While Promoting Climate Change and Resource Depletion
This is an article by Larry Tabor of Palisades, New York, a long-time subscriber and commentator on the woodheat email discussion group. Larry is not a professional in the wood heat field, but is a well-informed user and a friend of woodheat.org and The Woodpile.
I got serious about cutting gas heating costs after losing my job as a research scientist last year, but now I’m paying more for each unit of natural gas delivered to my house. This was odd, so I had to look a little deeper. After some investigation I found that we are paying a lot more for each hundred cubic feet (CCF) of natural gas than our neighbors because we use so much less than they do. I’m being penalized for conserving gas, so my local gas utility is working against me.
We now use firewood to supply most of our heating, and this is after we had already cut heating costs by about twenty percent through our investments in insulation. In the U.S. Northeast where we live, heating is a major household expense that can run anywhere from six to twenty per cent of an average household budget, depending on the fuel you use.
The business model of gas suppliers works against the geologists, ecologists, governments and me.
Considering my employment situation, and the fact that I’m a technical kind of guy, it was worth my time to get serious about wood heating as a way to cut costs.
I started by reviewing our household heating patterns over the past four years. I calculated that we used about 65 million BTUs (British Thermal Units) each winter to keep the house warm. Given the type of wood that is available in my area, this meant that I would need about four full cords of wood to cover our home heating requirements. So last summer I collected four cords of wood and stacked it so that it would have time to season before winter arrived.
I also installed a small fan and duct system to even out the house temperature now that the central forced-air furnace wouldn’t be used continuously. The system moves cool air from the bed rooms to the living room of our ranch-style house where the wood stove is located. Warm air naturally flows back to the bedroom area to complete the circulation pattern. It is a mechanical solution to a poorly designed house.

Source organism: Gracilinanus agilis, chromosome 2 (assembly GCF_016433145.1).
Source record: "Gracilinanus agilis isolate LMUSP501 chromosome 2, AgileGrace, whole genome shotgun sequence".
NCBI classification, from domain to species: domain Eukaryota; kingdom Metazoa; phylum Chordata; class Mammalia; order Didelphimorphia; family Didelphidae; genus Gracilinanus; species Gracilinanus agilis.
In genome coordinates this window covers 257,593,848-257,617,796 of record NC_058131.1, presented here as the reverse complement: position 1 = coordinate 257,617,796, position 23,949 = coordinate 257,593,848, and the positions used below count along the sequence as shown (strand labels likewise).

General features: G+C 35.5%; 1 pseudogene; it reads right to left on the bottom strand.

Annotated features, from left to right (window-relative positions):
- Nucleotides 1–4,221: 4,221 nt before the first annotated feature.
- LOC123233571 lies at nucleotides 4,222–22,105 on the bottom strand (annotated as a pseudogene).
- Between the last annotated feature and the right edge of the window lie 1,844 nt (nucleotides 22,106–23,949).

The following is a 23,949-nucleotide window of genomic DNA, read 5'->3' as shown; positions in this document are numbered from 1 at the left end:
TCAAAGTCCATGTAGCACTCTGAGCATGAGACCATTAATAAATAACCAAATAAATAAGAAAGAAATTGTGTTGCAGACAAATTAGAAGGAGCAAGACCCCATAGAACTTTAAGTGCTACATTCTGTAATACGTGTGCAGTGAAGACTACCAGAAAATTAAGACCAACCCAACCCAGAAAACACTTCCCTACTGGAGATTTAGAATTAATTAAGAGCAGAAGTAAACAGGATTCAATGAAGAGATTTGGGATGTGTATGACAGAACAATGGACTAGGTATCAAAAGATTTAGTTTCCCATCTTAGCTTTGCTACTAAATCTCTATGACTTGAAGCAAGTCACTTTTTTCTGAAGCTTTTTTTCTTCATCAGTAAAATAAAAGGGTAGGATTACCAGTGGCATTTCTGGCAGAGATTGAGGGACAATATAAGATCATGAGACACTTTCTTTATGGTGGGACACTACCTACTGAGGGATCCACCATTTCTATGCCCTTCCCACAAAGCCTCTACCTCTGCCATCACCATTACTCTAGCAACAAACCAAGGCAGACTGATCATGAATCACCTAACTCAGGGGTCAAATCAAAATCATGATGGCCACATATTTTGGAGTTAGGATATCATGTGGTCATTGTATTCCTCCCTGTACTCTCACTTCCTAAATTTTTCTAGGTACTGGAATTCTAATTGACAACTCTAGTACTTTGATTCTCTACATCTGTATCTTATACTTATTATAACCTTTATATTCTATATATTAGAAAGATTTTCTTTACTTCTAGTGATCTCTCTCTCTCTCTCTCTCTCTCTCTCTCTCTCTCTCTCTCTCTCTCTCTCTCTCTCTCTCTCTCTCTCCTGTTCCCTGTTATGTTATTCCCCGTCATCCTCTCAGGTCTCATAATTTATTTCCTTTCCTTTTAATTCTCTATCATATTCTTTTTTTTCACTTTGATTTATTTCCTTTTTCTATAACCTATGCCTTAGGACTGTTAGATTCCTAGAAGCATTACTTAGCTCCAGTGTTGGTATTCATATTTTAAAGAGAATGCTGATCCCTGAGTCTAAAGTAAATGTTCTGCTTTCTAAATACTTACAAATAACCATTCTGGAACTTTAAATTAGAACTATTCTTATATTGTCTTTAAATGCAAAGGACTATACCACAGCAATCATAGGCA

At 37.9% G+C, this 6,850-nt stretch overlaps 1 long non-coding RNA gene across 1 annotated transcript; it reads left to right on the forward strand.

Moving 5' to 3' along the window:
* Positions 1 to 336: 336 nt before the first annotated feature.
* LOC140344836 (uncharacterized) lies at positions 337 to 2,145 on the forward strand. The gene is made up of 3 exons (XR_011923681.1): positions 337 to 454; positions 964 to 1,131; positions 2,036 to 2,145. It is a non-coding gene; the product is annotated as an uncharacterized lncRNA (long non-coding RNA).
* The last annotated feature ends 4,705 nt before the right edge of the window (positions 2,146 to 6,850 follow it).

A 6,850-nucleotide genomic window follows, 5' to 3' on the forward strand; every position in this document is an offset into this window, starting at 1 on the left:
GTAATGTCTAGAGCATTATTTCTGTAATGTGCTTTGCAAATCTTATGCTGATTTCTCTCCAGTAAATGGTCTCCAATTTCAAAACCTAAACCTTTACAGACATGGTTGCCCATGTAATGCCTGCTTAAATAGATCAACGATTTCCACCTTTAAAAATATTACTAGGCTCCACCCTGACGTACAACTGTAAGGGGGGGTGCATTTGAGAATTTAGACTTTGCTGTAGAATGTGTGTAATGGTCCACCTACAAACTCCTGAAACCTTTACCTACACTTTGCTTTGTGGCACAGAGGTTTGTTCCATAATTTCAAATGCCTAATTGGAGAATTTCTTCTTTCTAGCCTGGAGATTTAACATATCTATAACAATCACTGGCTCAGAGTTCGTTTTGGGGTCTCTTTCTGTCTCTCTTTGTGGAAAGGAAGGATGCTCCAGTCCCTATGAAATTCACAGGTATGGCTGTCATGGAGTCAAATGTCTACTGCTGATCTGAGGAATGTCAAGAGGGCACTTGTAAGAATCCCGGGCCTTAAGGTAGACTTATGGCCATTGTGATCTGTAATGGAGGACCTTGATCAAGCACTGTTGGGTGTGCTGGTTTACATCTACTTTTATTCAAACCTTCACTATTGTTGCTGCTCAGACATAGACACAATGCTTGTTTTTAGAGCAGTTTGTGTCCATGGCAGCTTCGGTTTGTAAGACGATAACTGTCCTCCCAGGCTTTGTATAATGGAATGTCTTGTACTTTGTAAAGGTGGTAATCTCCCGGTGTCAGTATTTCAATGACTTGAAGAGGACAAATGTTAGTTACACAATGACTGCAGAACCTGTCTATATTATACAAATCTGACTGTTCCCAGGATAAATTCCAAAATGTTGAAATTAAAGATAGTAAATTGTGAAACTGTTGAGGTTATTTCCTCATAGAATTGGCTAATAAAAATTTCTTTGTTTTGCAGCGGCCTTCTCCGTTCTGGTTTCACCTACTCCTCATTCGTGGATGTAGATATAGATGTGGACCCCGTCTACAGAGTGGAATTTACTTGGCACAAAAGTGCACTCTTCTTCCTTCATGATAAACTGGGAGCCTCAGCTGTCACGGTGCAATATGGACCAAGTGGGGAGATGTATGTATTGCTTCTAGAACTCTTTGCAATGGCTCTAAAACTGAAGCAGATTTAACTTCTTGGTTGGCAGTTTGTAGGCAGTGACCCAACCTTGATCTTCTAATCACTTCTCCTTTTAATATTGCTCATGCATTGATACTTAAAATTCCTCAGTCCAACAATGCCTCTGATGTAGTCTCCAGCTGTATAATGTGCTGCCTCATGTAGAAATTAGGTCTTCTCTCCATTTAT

During this past winter, I executed my wood energy supplementary heating plan. The result is that wood heat replaced more than 75 percent of our total heating needs, and I will save roughly $1000 on our household budget, which I think is a good result. My mission was accomplished.
But because I am using less natural gas than my neighbors, I am paying a lot more per CCF, as shown in the table. We used between 24 and 36 CCF per month throughout the winter, of which about 14 CCF each month is related to water heating and cooking.
Natural gas is a commodity, and its price over this winter has remained fairly flat due to the supply to the market and the aftermath of the recession. I am not being charged more for the natural gas itself, only on the delivery portion, but it ends up being a whopping surcharge.
My supplier imposes a tiered pricing system on top of the basic service charges and taxes. In this up-side-down market, I can get a high-volume discount on the delivery of natural gas, which is ultimately a finite resource. If fossil energy pricing made sense, wouldn’t it cost more to deliver higher volumes of natural gas through the pipe that is already in my yard? If the idea of energy conservation was anything more than empty talk, higher natural gas consumption should be more expensive to deliver.
I’m sure the serious people at the marketing department of my local utility would patiently explain to me that the charges are designed to pay for the infrastructure. If everyone cut consumption the way this household has, I can hear them saying, the utility would loose money. That may be true in a simplistic way, but here is an equally simple idea: It is nuts to maintain a pricing system that promotes increased natural gas consumption at a time like this.
Scientists warn that burning fossil fuels causes climate change, and politicians say we should become less dependent on fossil energy, yet there isn’t the political will to implement measures that would reduce energy consumption. Independent petroleum geologists remind us that oil and gas reserves are finite and, as reserves are depleted, their costs rise. The business model of gas suppliers works against the geologists, ecologists, governments and me.
We usually assume the free market sets our energy prices, but shouldn’t the natural gas (and electric) markets operate in a way that would promote more sensible energy use? Maybe now is the time for our local public service commission to approve a delivery fee structure that will lower natural gas usage by making it more painful to consume more. That would encourage everyone to participate in reducing energy usage.
It should not take a recession (or in my case, job loss) to convince people to use less carbon-based energy. Overall, less energy usage would lower everyone’s costs, as well as increase the amount of time we have until reserves are depleted. Encouraging more efficient heating equipment and increased levels of insulation is a step in the right direction. However, the pay back has to be real, and one of the best ways to do that is to make higher fuel usage more costly.